fraud with the requisite particularity mandated by Rule 9(b) and the Reform Act [PSLRA], they
may not benefit from inferences flowing from vague or unspecific allegations-inferences that
may arguably have been justified under a traditional Rule 12(b)(6) analysis." California Pub.
Employees' Ret. Sys. v. Chubb Corp., 394 F.3d 126, 145 (3d Cir. 2004). "While claims brought
pursuant to section 14(a) of the 1934 Act do not require that sci enter be pleaded, any claims
brought under the 1934 Act must meet the PSLRA particularity requirements ... if a plaintiff
elects to ground such claims in fraud." Id. at 144-45. It is possible for Section 14(a) claims to
be pied and proved in terms of negligence. Gould v. Am. -Hawaiian S. S. Co., 535 F .2d 761, 777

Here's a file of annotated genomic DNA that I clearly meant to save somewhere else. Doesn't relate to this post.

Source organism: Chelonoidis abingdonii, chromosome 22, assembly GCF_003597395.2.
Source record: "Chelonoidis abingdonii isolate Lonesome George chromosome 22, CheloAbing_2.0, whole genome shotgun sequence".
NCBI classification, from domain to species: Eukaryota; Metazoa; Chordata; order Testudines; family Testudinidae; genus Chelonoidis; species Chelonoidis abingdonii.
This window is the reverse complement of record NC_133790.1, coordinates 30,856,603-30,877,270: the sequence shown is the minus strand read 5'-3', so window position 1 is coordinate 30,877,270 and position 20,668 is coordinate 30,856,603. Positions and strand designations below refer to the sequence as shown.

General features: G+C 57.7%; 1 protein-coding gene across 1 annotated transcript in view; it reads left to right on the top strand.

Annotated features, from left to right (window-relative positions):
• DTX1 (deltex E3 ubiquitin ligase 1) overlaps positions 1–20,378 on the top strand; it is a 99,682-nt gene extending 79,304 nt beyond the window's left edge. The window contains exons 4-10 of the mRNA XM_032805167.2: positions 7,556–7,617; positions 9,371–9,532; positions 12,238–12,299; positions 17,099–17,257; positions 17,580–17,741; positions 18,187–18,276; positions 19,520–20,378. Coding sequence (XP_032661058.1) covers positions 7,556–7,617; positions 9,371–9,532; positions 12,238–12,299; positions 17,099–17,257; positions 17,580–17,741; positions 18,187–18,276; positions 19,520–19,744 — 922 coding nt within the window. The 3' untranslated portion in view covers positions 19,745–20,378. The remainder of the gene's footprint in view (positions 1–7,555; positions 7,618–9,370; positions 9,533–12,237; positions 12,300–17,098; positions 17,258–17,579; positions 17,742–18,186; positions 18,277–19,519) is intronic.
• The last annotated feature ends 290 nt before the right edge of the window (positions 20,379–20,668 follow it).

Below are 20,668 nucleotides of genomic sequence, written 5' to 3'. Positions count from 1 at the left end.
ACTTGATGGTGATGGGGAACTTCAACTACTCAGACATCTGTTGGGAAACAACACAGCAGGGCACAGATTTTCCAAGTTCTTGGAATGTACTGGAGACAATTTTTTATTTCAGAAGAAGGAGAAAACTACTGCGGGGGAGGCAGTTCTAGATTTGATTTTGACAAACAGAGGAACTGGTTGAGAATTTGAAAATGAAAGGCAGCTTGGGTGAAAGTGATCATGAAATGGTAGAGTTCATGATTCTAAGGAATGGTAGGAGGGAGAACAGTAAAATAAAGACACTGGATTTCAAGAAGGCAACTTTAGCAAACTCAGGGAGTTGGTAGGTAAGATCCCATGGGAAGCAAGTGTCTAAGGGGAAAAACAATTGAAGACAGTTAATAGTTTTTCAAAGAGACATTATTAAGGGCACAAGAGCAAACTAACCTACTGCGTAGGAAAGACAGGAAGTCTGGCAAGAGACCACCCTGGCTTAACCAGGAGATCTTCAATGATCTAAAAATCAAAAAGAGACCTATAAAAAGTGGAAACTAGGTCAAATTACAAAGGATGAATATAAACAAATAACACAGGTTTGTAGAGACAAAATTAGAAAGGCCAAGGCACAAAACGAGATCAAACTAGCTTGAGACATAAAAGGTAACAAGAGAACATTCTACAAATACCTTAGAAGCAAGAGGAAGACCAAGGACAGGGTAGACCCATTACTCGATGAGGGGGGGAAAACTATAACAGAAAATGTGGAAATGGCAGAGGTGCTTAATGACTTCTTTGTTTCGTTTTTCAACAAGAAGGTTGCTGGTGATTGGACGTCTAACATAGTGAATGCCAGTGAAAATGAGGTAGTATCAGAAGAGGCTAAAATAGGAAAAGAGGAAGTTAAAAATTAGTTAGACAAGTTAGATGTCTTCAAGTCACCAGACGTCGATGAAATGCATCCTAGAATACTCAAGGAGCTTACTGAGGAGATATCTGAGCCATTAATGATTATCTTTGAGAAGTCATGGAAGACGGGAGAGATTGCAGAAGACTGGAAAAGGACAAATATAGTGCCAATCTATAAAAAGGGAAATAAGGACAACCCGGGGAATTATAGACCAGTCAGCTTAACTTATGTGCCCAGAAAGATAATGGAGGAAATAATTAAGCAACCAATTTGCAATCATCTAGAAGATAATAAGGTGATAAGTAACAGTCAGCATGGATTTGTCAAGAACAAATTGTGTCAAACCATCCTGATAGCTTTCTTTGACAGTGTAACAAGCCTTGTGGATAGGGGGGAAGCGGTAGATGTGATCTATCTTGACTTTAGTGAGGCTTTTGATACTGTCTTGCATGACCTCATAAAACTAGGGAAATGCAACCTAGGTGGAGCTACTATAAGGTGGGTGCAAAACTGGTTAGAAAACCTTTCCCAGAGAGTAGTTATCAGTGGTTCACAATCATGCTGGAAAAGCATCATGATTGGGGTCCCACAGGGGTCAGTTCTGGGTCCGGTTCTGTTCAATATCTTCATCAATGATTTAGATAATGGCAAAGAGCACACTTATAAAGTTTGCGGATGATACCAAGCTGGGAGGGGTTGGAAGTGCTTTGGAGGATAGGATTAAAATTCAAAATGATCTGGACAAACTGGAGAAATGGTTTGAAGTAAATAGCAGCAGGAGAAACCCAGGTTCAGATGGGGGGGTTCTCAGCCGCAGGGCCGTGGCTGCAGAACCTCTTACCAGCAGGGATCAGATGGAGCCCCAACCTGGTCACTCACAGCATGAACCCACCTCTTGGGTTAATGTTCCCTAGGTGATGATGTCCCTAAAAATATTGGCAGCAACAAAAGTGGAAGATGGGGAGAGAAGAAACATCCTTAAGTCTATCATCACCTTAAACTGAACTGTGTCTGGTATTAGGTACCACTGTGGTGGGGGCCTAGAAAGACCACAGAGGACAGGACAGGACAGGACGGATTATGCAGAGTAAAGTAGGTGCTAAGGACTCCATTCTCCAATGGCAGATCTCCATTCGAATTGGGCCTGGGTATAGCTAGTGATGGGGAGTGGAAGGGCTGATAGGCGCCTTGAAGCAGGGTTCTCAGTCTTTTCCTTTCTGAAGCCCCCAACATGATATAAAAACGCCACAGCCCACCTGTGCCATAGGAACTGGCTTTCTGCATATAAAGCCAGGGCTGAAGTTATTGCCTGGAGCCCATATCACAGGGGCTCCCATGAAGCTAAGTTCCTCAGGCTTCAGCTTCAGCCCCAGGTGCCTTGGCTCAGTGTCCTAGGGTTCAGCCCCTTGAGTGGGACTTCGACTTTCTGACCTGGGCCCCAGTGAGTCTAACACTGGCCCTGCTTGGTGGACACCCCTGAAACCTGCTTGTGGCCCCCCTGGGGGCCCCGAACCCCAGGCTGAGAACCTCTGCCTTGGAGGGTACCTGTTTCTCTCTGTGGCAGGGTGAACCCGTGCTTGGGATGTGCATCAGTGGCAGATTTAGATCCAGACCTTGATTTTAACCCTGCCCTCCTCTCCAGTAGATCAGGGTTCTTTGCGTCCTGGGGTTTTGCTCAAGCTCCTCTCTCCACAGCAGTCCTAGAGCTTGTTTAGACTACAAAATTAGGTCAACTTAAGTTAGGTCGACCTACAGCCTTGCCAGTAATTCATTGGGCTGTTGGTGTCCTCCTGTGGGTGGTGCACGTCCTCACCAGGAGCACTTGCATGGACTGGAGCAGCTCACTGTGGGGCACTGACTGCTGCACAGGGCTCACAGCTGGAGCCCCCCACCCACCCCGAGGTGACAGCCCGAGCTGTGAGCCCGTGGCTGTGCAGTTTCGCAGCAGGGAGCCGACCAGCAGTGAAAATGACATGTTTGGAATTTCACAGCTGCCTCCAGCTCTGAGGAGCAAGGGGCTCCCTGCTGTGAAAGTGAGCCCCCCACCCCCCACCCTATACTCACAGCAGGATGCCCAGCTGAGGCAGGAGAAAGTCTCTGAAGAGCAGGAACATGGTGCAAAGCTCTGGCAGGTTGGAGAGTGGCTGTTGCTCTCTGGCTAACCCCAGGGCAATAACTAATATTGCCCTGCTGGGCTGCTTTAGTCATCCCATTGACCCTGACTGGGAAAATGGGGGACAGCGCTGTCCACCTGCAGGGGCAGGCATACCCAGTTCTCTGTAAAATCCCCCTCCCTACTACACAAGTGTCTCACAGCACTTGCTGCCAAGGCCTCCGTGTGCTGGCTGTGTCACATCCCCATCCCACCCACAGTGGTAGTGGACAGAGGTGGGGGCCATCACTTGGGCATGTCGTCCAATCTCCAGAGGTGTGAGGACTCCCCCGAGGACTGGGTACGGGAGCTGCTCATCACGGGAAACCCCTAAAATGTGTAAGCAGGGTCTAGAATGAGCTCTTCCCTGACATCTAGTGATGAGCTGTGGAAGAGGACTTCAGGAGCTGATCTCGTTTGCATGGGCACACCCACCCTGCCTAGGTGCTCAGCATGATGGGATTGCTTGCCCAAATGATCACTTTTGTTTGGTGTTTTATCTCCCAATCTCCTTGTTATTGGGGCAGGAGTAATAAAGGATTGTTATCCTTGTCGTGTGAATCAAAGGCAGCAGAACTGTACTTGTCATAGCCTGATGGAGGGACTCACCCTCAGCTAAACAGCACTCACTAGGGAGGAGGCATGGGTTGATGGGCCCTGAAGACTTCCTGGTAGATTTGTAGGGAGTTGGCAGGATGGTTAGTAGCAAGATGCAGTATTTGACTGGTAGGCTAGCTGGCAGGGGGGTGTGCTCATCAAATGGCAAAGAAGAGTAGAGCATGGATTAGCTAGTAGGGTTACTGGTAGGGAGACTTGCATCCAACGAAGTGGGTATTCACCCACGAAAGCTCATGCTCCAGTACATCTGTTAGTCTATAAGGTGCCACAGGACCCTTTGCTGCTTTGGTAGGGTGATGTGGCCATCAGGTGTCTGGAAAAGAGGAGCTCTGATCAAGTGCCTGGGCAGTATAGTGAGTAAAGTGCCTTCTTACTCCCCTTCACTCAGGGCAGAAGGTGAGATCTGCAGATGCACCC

(3d Cir. 1976). It further appears to be an open question as to whether Section 14(a) claims pied
in terms of negligence are subject to Rule 9(b) or PSLRA particularity requirements.
As to Rule 9(b), Chubb implies that claims not grounded in fraud are not subject to Rule
9(b). See Chubb, 394 F.3d at 144--45. Furthermore, Section 14(a) can be "closely analogized"
to Section 11 of the Securities Act of 1933, as amended. Gould, 535 F.2d at 777. Heightened
pleading requirements under Rule 9(b) do not apply to Section 11 claims sounding in negligence
and not fraud. Jn re Suprema Specialties, Inc. Sec. Litig., 438 F.3d 256, 274 (3d Cir. 2006).
Thus, I do not see why Rule 9(b) should extend to Section 14(a) claims sounding in negligence.
See In re Bank ofAm. Corp. Sec., Derivative, & Employee Ret. Income Sec. Act (ERISA) Litig.,